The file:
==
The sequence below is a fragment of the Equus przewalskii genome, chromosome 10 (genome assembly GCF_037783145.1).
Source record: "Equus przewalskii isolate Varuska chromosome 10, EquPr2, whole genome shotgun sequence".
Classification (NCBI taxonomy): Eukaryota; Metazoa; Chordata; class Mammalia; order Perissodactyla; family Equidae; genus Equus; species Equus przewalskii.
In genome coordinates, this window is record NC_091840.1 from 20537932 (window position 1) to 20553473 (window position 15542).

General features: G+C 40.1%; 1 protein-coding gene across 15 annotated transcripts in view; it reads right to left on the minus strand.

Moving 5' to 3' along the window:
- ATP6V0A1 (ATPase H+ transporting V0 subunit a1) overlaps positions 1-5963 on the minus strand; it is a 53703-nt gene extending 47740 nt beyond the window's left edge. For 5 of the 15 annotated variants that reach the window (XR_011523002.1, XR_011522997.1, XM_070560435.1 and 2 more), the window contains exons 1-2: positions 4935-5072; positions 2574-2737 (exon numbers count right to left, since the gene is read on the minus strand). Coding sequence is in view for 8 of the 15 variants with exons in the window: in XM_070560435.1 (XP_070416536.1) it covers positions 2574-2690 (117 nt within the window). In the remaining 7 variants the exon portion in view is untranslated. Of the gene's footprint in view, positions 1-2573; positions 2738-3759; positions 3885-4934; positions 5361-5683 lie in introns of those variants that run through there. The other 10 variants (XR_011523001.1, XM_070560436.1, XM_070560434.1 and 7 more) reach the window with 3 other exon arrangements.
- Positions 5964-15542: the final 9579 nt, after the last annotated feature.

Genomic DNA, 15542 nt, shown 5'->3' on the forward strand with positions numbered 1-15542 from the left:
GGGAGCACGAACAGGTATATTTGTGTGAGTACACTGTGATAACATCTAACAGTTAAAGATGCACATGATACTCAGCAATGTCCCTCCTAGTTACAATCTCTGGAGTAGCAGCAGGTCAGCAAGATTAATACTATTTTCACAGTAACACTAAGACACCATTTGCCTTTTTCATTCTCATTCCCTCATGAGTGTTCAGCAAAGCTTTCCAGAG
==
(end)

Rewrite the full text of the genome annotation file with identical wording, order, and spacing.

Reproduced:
The sequence below is a fragment of the Equus przewalskii genome, chromosome 10 (genome assembly GCF_037783145.1).
Source record: "Equus przewalskii isolate Varuska chromosome 10, EquPr2, whole genome shotgun sequence".
Classification (NCBI taxonomy): Eukaryota; Metazoa; Chordata; class Mammalia; order Perissodactyla; family Equidae; genus Equus; species Equus przewalskii.
In genome coordinates, this window is record NC_091840.1 from 20537932 (window position 1) to 20553473 (window position 15542).

General features: G+C 40.1%; 1 protein-coding gene across 15 annotated transcripts in view; it reads right to left on the minus strand.

Moving 5' to 3' along the window:
- ATP6V0A1 (ATPase H+ transporting V0 subunit a1) overlaps positions 1-5963 on the minus strand; it is a 53703-nt gene extending 47740 nt beyond the window's left edge. For 5 of the 15 annotated variants that reach the window (XR_011523002.1, XR_011522997.1, XM_070560435.1 and 2 more), the window contains exons 1-2: positions 4935-5072; positions 2574-2737 (exon numbers count right to left, since the gene is read on the minus strand). Coding sequence is in view for 8 of the 15 variants with exons in the window: in XM_070560435.1 (XP_070416536.1) it covers positions 2574-2690 (117 nt within the window). In the remaining 7 variants the exon portion in view is untranslated. Of the gene's footprint in view, positions 1-2573; positions 2738-3759; positions 3885-4934; positions 5361-5683 lie in introns of those variants that run through there. The other 10 variants (XR_011523001.1, XM_070560436.1, XM_070560434.1 and 7 more) reach the window with 3 other exon arrangements.
- Positions 5964-15542: the final 9579 nt, after the last annotated feature.

Genomic DNA, 15542 nt, shown 5'->3' on the forward strand with positions numbered 1-15542 from the left:
GGGAGCACGAACAGGTATATTTGTGTGAGTACACTGTGATAACATCTAACAGTTAAAGATGCACATGATACTCAGCAATGTCCCTCCTAGTTACAATCTCTGGAGTAGCAGCAGGTCAGCAAGATTAATACTATTTTCACAGTAACACTAAGACACCATTTGCCTTTTTCATTCTCATTCCCTCATGAGTGTTCAGCAAAGCTTTCCAGAG